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NY Theater Reviews

(L to R) Aaron Monaghan and Frank Blake/ Ph: Richard Termine

BLOODY BUTCHER

By BERNARD CARRAGHER

Garry Hynes stages the Shakespearean melodrama with fresh inspiration and freedom.

Lincoln Center’s White Light Festival is presenting Druid Shakespeare: Richard III at the Gerald W. Lynch Theater. It turns out to be a rich theatrical experience, full of biting humor, good acting and freewheeling 15th Century English pageantry.
 
Director Garry Hynes stages this early Shakespearean melodrama with some fresh inspiration and freedom, with Druid's Aaron Monaghan playing the bitter Richard III and a slim cast of 12 actors, most of whom play two or three roles. Ms. Hynes cuts through most of the play’s historical tangles to concentrate on the play’s devious plot, which is solely concerned with the bloody rise of Richard becoming King Richard III. The play has always been a resounding showpiece, a whooping holiday for actors since Shakespeare penned it in 1592, and Monaghan gives it his due today.
 
Over all these years, this bloody butcher of a drama was considered a showcase for stars like the Laurence Olivier's film in the 1950s, or more recently, Al Pacino, Ian McKellen, Kevin Spacey and Ralph Fiennes. Richard of Gloucester gives an actor magnificent opportunities to do everything that every actor dreams of doing, from wooing and winning a princess, Lady Anne (played in this production by Siobhan Cullen), whose husband Richard VI and father-in-law Richard he has murdered. At the end of the play, he gets to die all over the stage in a splendid, hand-to-hand fight (movement and fight choreography is by David Bolger) at the finale of a great battle with Richmond, played by the very regal Frank Blake, who kills Richard and is crowned king, bringing this British nightmare reign to an end and England into its Elizabethan era.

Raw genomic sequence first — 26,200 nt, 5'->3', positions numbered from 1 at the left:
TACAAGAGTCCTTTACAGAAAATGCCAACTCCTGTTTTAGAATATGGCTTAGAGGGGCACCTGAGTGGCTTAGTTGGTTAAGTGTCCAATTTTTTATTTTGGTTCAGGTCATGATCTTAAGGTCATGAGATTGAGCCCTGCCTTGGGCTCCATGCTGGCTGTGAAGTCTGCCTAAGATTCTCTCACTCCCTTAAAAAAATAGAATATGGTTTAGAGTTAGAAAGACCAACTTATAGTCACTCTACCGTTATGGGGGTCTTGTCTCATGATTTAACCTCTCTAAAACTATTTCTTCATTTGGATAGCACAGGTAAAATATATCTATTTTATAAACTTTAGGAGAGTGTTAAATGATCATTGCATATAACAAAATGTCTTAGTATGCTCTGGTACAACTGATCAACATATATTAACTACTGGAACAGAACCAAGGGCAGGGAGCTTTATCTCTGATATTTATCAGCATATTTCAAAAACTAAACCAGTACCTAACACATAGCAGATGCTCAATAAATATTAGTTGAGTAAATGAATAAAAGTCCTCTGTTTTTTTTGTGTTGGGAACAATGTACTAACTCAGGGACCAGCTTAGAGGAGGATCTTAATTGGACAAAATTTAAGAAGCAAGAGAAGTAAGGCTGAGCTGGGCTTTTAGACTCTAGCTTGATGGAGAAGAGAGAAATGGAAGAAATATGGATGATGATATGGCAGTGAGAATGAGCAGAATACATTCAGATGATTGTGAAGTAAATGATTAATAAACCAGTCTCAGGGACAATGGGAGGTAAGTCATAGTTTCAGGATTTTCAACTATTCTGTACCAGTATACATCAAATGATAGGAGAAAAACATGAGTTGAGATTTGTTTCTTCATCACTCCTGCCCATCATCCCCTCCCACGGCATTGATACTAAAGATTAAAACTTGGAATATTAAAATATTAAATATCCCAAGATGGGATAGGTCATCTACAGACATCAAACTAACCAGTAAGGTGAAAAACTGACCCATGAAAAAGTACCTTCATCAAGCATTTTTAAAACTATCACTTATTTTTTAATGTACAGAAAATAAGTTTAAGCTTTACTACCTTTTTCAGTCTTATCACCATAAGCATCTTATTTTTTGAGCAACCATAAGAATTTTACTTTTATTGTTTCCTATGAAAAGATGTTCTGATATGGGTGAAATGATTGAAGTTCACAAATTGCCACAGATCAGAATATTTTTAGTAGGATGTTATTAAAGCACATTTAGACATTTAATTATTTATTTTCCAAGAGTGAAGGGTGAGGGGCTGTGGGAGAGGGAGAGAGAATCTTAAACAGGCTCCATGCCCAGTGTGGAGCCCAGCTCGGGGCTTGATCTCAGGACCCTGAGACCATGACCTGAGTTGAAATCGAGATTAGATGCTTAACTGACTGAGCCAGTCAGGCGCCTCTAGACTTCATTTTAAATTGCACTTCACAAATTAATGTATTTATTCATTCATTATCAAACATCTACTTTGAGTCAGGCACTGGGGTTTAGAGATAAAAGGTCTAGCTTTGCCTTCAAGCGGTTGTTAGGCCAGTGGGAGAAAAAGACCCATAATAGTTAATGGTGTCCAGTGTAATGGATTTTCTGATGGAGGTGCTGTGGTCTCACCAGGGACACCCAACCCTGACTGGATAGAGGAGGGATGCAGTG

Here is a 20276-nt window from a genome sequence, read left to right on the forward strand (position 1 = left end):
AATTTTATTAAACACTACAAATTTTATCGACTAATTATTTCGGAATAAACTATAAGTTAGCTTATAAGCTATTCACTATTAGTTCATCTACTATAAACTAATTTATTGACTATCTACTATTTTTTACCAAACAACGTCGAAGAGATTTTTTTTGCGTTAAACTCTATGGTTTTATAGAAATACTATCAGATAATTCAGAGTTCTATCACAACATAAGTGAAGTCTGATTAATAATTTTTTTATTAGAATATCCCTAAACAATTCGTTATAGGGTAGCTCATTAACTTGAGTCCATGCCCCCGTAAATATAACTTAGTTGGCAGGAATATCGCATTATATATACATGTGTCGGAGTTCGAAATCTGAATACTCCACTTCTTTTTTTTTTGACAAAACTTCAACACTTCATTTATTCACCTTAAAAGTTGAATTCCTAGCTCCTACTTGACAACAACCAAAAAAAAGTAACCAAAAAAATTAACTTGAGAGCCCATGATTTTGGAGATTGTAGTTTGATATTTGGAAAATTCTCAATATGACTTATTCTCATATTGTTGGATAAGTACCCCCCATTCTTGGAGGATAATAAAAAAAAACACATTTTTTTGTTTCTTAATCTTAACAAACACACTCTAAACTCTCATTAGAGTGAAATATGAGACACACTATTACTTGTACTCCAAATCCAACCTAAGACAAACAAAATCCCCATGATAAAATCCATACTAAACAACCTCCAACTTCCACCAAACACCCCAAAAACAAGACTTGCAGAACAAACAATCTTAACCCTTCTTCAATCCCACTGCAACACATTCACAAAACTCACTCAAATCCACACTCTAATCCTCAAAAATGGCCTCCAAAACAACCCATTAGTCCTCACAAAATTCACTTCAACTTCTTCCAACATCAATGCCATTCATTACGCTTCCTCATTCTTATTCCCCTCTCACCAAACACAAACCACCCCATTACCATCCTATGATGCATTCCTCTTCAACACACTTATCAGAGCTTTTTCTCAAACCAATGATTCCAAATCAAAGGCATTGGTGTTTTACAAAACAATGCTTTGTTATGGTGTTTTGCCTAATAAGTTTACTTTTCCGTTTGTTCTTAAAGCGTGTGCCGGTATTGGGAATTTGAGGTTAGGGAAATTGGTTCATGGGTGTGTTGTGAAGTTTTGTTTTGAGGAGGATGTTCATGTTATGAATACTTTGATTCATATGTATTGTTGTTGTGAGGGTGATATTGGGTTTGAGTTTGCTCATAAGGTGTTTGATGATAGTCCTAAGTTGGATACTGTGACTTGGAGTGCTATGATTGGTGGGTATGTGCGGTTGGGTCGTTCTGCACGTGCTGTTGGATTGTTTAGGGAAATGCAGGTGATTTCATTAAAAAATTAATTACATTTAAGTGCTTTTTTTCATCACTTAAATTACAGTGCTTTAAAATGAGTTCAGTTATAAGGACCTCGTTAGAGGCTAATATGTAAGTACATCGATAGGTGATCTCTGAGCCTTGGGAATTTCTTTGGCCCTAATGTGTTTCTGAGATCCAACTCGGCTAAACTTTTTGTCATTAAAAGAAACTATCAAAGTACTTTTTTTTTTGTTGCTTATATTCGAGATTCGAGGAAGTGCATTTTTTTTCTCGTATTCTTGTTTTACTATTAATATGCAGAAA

Monaghan emphasizes the man's bitterness sprinkled with the dark sardonic humor of Richard’s bloody march to get the crown of England. This is fair enough. Richard is one of many Shakespearean villains who make a joke out of their villainy and share it gleefully with the audience. Think of Iago in Othello and Edmund in King Lear. But in Monoghan's performance, under the humor there is always a cruelty and an embitterment. In his first words, spoken from what looks like an open grave or pit, “Now is the winter of our discontent made glorious summer by this sun of York…” In that first speech, he explains why he is taking revenge on the world, because of the physical deformities – he was born crippled with a painful distorted neck – which nature has imposed on him, and are so grievous that “dogs bark when he passes by.”
 
With these initial words by Shakespeare, and uttered by Monaghan, the play begins by making Richard seem human, which is a stunt in itself. Monaghan has a voice for the verse and all its dark emotion and witty nuances. He then rises up and straps the leather brace on his right leg and balances himself with two sticks, and launches into Richard’s appalling career of crime on his way to the throne. He cuts down anyone who stands between him and the crown, and once he becomes King Richard he is rather pitiable as he wrestles almost insanely for some kind of self-justification.
 
All of the supporting actors are excellent and contribute their varied performances to a slew of royal roles in this three-hour production. Early on in the play, old Queen Margaret (played beautifully by Marie Mullen), looking like a half-crazed ghost all wrapped in white dress, cuts across the stage uttering her late husband Henry VI's name, a curse that reverberates throughout the play as an evil obbligato to Richard’s murderous march.
 
The stark scenery is by Francis O'Conner, who provides colorful period costumes all lit by James F. Ingalls. Action, color, music and the swirl of Shakespearean words are all blended in this production of Richard III.